It’s back once again – Monday Morning Politics!
While you were out and about enjoying yourself this weekend, the staffers here at The Western Word were looking for political stories all across the World Wide Web. We’ve put them in one place so you can be “in the know.”
This week we take a look at politics and Little League Baseball, the Montana U.S. Attorney’s office, Tester and public lands, gadflies and activists, and much much more!
Also, you won’t read anything about Hurricane Irene. We grew very tired of hearing about it over and over and over.
So grab something to drink and get your Monday started off right by knowing the most important political news from the weekend…
Montana Little League and Rehberg:
Congressman Denny Rehberg scored big political points when he attended the Little League World Series U.S. Championship game in Pennsylvania that featured Montana and California teams. Senators Max Baucus, Jon Tester along with Rehberg sent out several press releases about the Montana Little League team.
But Rehberg was mentioned as being in attendance with his 14 staffers during the national telecast on ABC. Rehberg and the staffers rode a chartered bus from Washington, D.C., to Williamsport, Pennsylvania.
That’s free publicity for Rehberg that you can’t buy – many Montanans were watching the game. Sadly, Montana lost the game to California.
Look for a campaign ad next year from Jon Tester or his supporters saying that Denny Rehberg cost Montana the Little League title…
Prosecutors seek money to repay Davison’s debts:
Anyone remember Patrick Davison? He was a Republican candidate for Montana Governor at one time and in 2007 was sentenced to serve a “decade in prison” for securities fraud. He is supposed to repay $5.6 million, too.
Have no fear though, Montana’s illustrious U.S. Attorney, Michael Cotter, (a Democrat appointee, who was selected for the job after Max Baucus’ girlfriend withdrew her name) filed writs of garnishment seeking money owed to Davison from two Montana companies. Sadly, Cotter misspelled the name of one company or named the wrong company in the court papers. You can read the Associated Press story HERE.
Politics are alive and well in the U.S. Attorney’s office. At least Cotter is not going after someone for being poked in the butt with a needle or lying to Congress, so this is a step up for a U.S. Attorney. But it is sad for these two Montana businesses to have to spend valuable resources defending this, while the U.S Attorney has almost an unlimited supply of taxpayer cash to use.
Tester talks public lands:
U.S. Senator Jon Tester was in Bozeman on Friday to talk about building a fence around the whole state of Montana and naming it Montana National Park and Wilderness Area (just kiddin).
The Bozeman Daily Chronicle reported Senator Tester said, “Funding to maintain public land and manage federal and state forest properties is facing “extreme cuts” in the next few months as Congress works to tighten the national budget.”
I am all for protecting public lands, but we must do what any family or business does in tough times and that is prioritizing what we will spend money on. Of course, most families and businesses are not $14 trillion in debt, either…
The Great Falls Tribune asked 10 people to “share what they’ve learned from their lives since leaving the classroom” and asked Senator Jon Tester (who is a favorite of the Tribune staff) to tell them something.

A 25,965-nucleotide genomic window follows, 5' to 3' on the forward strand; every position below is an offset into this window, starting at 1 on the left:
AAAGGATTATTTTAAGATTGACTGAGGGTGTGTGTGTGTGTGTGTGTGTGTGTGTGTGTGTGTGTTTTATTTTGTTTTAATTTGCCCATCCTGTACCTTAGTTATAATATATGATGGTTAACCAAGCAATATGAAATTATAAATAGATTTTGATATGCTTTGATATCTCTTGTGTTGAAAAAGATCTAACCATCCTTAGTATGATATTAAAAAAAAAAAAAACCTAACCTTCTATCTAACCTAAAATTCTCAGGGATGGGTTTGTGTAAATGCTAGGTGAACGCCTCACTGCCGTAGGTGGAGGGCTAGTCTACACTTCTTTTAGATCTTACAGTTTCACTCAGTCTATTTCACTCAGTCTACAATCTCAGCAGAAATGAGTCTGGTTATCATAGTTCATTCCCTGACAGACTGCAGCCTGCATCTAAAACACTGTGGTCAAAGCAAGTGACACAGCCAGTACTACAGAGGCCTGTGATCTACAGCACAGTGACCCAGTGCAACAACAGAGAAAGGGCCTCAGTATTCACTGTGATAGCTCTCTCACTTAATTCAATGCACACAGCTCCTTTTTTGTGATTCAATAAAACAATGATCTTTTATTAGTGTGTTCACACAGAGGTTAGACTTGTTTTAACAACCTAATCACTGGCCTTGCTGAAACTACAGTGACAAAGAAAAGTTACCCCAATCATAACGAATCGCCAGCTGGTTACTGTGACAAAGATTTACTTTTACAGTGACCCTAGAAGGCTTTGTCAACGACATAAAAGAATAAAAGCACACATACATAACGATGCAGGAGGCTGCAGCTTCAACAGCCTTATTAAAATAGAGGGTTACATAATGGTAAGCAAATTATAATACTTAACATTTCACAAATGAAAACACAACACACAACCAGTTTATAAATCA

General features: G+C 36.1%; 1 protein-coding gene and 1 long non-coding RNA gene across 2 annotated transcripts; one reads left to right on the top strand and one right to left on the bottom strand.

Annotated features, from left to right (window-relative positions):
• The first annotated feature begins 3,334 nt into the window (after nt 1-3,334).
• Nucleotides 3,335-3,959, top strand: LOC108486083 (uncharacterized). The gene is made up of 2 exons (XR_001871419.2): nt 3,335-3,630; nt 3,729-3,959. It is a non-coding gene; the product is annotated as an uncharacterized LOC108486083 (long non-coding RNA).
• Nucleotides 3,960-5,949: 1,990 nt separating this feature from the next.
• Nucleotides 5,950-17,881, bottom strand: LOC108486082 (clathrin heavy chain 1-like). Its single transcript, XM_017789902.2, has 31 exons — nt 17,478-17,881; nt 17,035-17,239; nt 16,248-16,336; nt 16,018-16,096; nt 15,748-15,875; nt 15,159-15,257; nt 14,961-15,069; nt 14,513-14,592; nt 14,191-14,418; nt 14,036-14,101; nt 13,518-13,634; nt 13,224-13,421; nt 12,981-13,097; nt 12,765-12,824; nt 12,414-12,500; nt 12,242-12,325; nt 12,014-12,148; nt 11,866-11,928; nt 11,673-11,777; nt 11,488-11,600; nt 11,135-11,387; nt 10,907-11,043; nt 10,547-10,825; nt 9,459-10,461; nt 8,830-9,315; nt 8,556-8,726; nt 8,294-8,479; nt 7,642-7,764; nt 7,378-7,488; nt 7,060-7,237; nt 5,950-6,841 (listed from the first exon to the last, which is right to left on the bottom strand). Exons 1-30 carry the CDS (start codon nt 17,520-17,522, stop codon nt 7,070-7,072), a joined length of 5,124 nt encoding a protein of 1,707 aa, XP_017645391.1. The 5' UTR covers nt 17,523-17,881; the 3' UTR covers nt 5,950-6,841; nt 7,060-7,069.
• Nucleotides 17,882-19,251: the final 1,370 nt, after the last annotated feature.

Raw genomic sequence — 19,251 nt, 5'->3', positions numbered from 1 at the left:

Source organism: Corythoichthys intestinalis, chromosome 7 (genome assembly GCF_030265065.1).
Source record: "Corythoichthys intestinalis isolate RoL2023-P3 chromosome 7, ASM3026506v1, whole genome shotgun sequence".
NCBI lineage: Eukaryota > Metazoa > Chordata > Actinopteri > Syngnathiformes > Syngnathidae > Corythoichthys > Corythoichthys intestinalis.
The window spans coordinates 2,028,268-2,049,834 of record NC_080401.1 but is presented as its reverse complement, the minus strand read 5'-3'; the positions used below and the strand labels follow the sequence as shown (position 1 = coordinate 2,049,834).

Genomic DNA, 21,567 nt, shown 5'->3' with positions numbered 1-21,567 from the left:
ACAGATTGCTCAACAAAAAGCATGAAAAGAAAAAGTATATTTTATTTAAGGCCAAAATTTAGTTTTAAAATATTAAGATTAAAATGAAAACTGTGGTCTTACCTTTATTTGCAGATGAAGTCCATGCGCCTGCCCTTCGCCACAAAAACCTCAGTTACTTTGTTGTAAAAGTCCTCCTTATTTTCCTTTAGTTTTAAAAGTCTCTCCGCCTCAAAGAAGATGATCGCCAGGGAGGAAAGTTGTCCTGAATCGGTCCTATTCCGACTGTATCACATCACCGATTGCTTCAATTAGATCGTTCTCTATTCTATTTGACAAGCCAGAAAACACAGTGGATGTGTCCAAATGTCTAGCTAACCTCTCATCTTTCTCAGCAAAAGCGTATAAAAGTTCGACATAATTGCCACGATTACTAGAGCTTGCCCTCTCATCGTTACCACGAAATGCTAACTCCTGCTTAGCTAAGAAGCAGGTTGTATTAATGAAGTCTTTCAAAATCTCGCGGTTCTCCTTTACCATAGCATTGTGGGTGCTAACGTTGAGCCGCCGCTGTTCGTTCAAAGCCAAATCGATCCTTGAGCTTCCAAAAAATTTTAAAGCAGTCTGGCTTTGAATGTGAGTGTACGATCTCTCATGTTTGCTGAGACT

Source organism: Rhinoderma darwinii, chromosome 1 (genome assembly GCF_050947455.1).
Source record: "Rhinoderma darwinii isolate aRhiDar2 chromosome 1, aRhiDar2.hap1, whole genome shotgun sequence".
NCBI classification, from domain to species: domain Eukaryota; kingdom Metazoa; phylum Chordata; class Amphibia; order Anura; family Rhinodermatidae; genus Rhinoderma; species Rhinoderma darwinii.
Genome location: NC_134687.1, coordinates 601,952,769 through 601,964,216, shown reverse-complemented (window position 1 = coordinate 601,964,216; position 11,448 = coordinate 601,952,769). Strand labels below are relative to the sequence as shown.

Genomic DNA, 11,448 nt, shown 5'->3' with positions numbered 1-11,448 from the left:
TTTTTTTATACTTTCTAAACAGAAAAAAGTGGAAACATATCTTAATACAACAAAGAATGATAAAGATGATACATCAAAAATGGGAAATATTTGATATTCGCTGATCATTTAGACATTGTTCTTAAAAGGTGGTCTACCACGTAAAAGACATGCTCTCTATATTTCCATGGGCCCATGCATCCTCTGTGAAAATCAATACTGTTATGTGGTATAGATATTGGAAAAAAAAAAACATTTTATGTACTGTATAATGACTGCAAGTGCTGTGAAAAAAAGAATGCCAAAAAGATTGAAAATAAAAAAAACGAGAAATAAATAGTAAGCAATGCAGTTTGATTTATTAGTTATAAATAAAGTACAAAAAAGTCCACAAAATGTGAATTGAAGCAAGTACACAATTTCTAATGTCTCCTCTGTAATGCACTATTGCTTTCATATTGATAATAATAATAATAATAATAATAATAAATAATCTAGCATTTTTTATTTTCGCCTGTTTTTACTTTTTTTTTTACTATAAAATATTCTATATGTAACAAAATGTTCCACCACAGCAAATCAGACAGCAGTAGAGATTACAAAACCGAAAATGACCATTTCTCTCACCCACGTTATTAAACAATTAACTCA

Tester said, “My parents reminded me that we have two ears and one mouth, so act accordingly.”
Sounds an awful lot like what the Greek Philosopher Epictetus said, “We have two ears and one mouth so that we can listen twice as much as we speak.”
Nonetheless, Tester sure does not sound like the life-long politician he is…
By the way, my favorite quote from old Epictetus is “If you wish to be a writer, write.”
Gadflies or Activists:
Sometimes a Great Falls City Commission meeting is the best thing on Tuesday night television, and sometimes you will catch me tweeting about it – especially when they are talking about Urban Chickens!
The Great Falls Tribune did a story that was published Sunday titled, “Whether gadflies or activists, meeting speakers get noticed in Great Falls.”
It’s basically about the folks who show up and use their free speech rights during the meetings. It also lets us know a little bit about these people. You can read the story HERE.
Some may be gadflies or activists – others may call them goofballs…
A Leader with Guts:
Former Montana Secretary of State Bob Brown writes a guest editorial about the nation’s gridlock. He writes,
Our president blames, dodges and dithers instead of leading. Our Congress finger-points and disappoints with inadequate actions and gimmickry.
We don’t need to remove our social safety net or dismember our Constitution to directly deal with our national debt problem. What we need is leaders with guts.
Montana Sen. Max Baucus is now in a key position to show he has what his Montana predecessor, Sen. Wheeler, apparently had plenty of. Now’s the time to show you’ve got ’em, Max. You could literally save the country.”
Sorry Mr. Brown, Max Baucus is not that leader…
Wants some Credit:
A few Republican Legislators are somewhat unhappy the Governor received credit (even in the New York Times) for Montana’s surplus.
They give us a short lesson they should have been called, “State Budgeting 101” in this guest editorial saying, “Budgeting is a public process which originates in the House of Representatives, then is further debated by the Senate before it ever goes to the governor for approval.”
Yes, but Governor Schweitzer has the louder horn to blow…
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